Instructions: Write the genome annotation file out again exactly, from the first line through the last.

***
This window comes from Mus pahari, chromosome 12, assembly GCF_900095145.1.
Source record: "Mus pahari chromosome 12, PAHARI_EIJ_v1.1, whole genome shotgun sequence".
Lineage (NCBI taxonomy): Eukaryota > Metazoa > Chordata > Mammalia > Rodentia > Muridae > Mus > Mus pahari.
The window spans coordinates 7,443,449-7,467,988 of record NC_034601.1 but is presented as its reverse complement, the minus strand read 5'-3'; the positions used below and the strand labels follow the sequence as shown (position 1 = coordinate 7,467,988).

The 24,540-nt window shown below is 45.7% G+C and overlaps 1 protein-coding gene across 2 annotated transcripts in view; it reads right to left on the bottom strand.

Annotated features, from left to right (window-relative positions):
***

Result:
This window comes from Mus pahari, chromosome 12, assembly GCF_900095145.1.
Source record: "Mus pahari chromosome 12, PAHARI_EIJ_v1.1, whole genome shotgun sequence".
Lineage (NCBI taxonomy): Eukaryota > Metazoa > Chordata > Mammalia > Rodentia > Muridae > Mus > Mus pahari.
The window spans coordinates 7,443,449-7,467,988 of record NC_034601.1 but is presented as its reverse complement, the minus strand read 5'-3'; the positions used below and the strand labels follow the sequence as shown (position 1 = coordinate 7,467,988).

The 24,540-nt window shown below is 45.7% G+C and overlaps 1 protein-coding gene across 2 annotated transcripts in view; it reads right to left on the bottom strand.

Annotated features, from left to right (window-relative positions):